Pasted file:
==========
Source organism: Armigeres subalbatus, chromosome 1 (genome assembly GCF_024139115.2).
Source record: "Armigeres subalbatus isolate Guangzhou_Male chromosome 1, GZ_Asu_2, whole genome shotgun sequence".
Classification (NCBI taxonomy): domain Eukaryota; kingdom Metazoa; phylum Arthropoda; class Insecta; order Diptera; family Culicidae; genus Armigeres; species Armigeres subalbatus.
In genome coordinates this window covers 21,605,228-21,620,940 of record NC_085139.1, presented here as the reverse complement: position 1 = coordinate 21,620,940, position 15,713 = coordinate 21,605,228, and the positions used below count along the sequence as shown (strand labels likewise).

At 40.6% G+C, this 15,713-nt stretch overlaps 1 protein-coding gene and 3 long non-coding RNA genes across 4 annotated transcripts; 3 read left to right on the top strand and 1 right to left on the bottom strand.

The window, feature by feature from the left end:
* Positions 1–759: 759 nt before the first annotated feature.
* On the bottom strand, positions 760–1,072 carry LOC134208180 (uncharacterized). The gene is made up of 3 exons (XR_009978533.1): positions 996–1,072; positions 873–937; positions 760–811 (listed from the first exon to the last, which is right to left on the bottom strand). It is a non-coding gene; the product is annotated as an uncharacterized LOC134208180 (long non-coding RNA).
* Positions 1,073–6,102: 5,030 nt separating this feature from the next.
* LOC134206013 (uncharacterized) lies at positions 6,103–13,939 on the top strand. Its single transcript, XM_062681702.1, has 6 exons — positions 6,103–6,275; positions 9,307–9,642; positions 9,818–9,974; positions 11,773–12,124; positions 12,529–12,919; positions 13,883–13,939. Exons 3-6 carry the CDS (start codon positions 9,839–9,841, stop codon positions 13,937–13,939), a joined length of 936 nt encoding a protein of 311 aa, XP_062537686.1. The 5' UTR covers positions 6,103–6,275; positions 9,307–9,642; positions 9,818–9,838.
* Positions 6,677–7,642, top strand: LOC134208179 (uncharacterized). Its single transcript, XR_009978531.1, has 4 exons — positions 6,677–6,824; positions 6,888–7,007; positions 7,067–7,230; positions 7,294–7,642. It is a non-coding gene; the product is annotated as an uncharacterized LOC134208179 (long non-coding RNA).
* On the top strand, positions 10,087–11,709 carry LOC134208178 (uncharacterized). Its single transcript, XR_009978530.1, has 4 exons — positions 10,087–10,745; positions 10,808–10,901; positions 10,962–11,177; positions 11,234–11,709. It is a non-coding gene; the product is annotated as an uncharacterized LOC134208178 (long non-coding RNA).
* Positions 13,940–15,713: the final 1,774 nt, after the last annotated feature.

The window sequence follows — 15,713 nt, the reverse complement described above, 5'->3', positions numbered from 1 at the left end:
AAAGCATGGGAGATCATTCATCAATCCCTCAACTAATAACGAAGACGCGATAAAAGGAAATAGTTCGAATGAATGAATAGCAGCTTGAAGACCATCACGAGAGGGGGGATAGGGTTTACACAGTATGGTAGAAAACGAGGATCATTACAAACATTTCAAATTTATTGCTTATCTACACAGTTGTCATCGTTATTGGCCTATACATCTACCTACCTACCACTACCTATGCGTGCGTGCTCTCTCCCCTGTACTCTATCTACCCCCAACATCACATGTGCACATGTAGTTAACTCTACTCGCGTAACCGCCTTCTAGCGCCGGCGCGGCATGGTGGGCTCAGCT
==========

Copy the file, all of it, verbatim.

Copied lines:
Source organism: Armigeres subalbatus, chromosome 1 (genome assembly GCF_024139115.2).
Source record: "Armigeres subalbatus isolate Guangzhou_Male chromosome 1, GZ_Asu_2, whole genome shotgun sequence".
Classification (NCBI taxonomy): domain Eukaryota; kingdom Metazoa; phylum Arthropoda; class Insecta; order Diptera; family Culicidae; genus Armigeres; species Armigeres subalbatus.
In genome coordinates this window covers 21,605,228-21,620,940 of record NC_085139.1, presented here as the reverse complement: position 1 = coordinate 21,620,940, position 15,713 = coordinate 21,605,228, and the positions used below count along the sequence as shown (strand labels likewise).

At 40.6% G+C, this 15,713-nt stretch overlaps 1 protein-coding gene and 3 long non-coding RNA genes across 4 annotated transcripts; 3 read left to right on the top strand and 1 right to left on the bottom strand.

The window, feature by feature from the left end:
* Positions 1–759: 759 nt before the first annotated feature.
* On the bottom strand, positions 760–1,072 carry LOC134208180 (uncharacterized). The gene is made up of 3 exons (XR_009978533.1): positions 996–1,072; positions 873–937; positions 760–811 (listed from the first exon to the last, which is right to left on the bottom strand). It is a non-coding gene; the product is annotated as an uncharacterized LOC134208180 (long non-coding RNA).
* Positions 1,073–6,102: 5,030 nt separating this feature from the next.
* LOC134206013 (uncharacterized) lies at positions 6,103–13,939 on the top strand. Its single transcript, XM_062681702.1, has 6 exons — positions 6,103–6,275; positions 9,307–9,642; positions 9,818–9,974; positions 11,773–12,124; positions 12,529–12,919; positions 13,883–13,939. Exons 3-6 carry the CDS (start codon positions 9,839–9,841, stop codon positions 13,937–13,939), a joined length of 936 nt encoding a protein of 311 aa, XP_062537686.1. The 5' UTR covers positions 6,103–6,275; positions 9,307–9,642; positions 9,818–9,838.
* Positions 6,677–7,642, top strand: LOC134208179 (uncharacterized). Its single transcript, XR_009978531.1, has 4 exons — positions 6,677–6,824; positions 6,888–7,007; positions 7,067–7,230; positions 7,294–7,642. It is a non-coding gene; the product is annotated as an uncharacterized LOC134208179 (long non-coding RNA).
* On the top strand, positions 10,087–11,709 carry LOC134208178 (uncharacterized). Its single transcript, XR_009978530.1, has 4 exons — positions 10,087–10,745; positions 10,808–10,901; positions 10,962–11,177; positions 11,234–11,709. It is a non-coding gene; the product is annotated as an uncharacterized LOC134208178 (long non-coding RNA).
* Positions 13,940–15,713: the final 1,774 nt, after the last annotated feature.

The window sequence follows — 15,713 nt, the reverse complement described above, 5'->3', positions numbered from 1 at the left end:
AAAGCATGGGAGATCATTCATCAATCCCTCAACTAATAACGAAGACGCGATAAAAGGAAATAGTTCGAATGAATGAATAGCAGCTTGAAGACCATCACGAGAGGGGGGATAGGGTTTACACAGTATGGTAGAAAACGAGGATCATTACAAACATTTCAAATTTATTGCTTATCTACACAGTTGTCATCGTTATTGGCCTATACATCTACCTACCTACCACTACCTATGCGTGCGTGCTCTCTCCCCTGTACTCTATCTACCCCCAACATCACATGTGCACATGTAGTTAACTCTACTCGCGTAACCGCCTTCTAGCGCCGGCGCGGCATGGTGGGCTCAGCT